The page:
- the future of active social solidarity, participation and collective engagement;
- emerging modes of measuring and discussing (the consequences of) the privatization and marketization of welfare, as well as for the aggregation and mediation of demands for security and protection.
- Submission of long abstracts: 30 September 2020
- Submission of full articles: 30 November 2020
- External peer-reviewed feedback: 15 January 2021
- Submission of revised papers: 15 February 2021
- Publication of the special issue: March 2021
Articles should be no longer than 10000 words, including notes and references.
Long abstracts (800-1000 words) must be sufficiently detailed to allow the editorial board to assess them. They should include:
- a description of the topic and research question(s);
- the theoretical framework;
- empirical data, time frame and research methods;
- findings and theoretical implications.
Abstracts missing this information will not be considered.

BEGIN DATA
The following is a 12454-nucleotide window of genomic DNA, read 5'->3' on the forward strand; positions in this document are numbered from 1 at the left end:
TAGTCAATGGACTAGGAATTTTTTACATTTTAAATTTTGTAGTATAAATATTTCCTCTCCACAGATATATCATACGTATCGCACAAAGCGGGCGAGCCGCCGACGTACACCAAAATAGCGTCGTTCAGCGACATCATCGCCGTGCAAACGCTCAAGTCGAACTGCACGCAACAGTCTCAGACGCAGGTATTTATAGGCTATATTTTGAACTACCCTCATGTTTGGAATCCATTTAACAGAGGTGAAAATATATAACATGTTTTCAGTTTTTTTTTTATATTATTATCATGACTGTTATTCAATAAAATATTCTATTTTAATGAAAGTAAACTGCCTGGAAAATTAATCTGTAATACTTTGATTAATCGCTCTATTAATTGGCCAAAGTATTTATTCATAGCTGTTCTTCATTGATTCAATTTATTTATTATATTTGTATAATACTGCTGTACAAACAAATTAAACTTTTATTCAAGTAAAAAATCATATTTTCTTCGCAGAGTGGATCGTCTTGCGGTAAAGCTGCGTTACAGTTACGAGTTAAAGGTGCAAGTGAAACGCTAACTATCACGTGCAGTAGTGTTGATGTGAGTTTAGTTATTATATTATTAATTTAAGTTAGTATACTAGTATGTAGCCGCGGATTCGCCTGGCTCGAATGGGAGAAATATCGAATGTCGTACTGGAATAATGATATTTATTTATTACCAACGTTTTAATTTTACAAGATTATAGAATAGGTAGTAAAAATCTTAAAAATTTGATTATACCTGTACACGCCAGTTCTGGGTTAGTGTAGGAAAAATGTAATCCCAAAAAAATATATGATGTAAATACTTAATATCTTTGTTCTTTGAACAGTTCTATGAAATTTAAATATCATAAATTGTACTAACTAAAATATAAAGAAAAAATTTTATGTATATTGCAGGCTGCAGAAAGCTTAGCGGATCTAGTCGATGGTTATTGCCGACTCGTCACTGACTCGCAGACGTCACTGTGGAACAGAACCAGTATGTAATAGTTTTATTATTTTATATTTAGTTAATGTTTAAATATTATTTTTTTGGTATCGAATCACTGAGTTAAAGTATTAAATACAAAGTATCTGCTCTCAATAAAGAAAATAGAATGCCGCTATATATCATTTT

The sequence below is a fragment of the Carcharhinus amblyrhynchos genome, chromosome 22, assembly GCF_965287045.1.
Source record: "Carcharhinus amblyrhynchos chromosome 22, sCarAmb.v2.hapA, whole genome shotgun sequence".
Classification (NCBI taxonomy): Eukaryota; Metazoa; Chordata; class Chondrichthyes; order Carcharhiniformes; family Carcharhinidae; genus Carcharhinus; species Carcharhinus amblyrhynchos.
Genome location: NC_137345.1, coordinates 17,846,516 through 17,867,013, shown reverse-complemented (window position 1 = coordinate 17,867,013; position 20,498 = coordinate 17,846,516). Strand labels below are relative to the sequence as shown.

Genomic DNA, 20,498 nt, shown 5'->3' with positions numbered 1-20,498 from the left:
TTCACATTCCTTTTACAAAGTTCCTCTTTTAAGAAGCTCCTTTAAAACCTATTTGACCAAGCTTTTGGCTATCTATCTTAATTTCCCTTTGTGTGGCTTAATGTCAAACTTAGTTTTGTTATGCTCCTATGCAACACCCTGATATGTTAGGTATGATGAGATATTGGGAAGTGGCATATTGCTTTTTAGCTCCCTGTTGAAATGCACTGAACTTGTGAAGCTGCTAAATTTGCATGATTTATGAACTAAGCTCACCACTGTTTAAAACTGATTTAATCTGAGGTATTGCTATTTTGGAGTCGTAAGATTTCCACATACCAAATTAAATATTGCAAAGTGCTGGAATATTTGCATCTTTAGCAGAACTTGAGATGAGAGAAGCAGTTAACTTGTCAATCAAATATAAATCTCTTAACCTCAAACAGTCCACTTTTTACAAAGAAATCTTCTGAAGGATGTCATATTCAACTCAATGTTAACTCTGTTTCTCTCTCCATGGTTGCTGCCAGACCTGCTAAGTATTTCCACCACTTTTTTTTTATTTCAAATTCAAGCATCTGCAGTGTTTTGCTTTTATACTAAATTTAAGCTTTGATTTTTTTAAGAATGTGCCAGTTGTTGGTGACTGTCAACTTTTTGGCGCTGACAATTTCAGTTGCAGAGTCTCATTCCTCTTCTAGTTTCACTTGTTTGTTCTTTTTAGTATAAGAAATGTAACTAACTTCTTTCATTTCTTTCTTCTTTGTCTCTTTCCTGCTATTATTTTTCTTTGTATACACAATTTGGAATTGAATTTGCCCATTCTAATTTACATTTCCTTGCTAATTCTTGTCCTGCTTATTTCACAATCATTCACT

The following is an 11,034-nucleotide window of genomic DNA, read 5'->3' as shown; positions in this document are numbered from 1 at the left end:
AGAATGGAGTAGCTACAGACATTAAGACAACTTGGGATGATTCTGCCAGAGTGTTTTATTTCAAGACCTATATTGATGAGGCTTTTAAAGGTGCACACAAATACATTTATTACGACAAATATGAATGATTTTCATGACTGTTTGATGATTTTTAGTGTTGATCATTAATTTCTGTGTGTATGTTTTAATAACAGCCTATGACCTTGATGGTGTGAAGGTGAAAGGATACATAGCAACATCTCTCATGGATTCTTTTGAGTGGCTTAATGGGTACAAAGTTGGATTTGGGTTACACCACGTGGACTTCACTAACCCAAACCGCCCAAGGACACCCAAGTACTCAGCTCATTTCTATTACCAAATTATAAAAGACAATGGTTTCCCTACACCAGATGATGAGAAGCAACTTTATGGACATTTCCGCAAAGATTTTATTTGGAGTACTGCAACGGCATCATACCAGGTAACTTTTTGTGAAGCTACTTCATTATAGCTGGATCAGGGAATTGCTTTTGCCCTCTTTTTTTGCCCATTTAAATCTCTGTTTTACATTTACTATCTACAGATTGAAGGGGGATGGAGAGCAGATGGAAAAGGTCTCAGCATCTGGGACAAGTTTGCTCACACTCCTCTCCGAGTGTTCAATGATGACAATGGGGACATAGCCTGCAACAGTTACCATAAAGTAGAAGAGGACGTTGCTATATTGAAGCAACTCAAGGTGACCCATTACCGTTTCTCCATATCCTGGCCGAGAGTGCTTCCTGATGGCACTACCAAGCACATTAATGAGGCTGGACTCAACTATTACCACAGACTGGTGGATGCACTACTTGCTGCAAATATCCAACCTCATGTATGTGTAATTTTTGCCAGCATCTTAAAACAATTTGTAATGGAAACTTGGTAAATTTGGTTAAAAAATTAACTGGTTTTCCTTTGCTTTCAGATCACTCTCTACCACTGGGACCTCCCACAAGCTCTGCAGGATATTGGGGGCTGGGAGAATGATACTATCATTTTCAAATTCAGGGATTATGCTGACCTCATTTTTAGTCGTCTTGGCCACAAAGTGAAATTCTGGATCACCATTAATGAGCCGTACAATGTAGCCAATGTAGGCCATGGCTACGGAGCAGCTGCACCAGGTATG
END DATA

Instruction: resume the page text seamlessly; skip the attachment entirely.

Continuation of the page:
Proposals and papers should be sent to Luca Alteri <firstname.lastname@example.org>, “email@example.com” <firstname.lastname@example.org>, Luca Raffini <email@example.com>, Tommaso Vitale <firstname.lastname@example.org>.
PArtecipazione e COnflitto (PArticipation and COnflict) is a quarterly, peer-reviewed, Scopus-ranked international journal of sociology and political science. PACO is ranked CLASS A by the Italian Academic Research Evaluation Agency (Anvur) in disciplinary area 14 (Social and Political Sciences). It places 18th in the world ranking of open access scientific journals in Sociology and Political Science.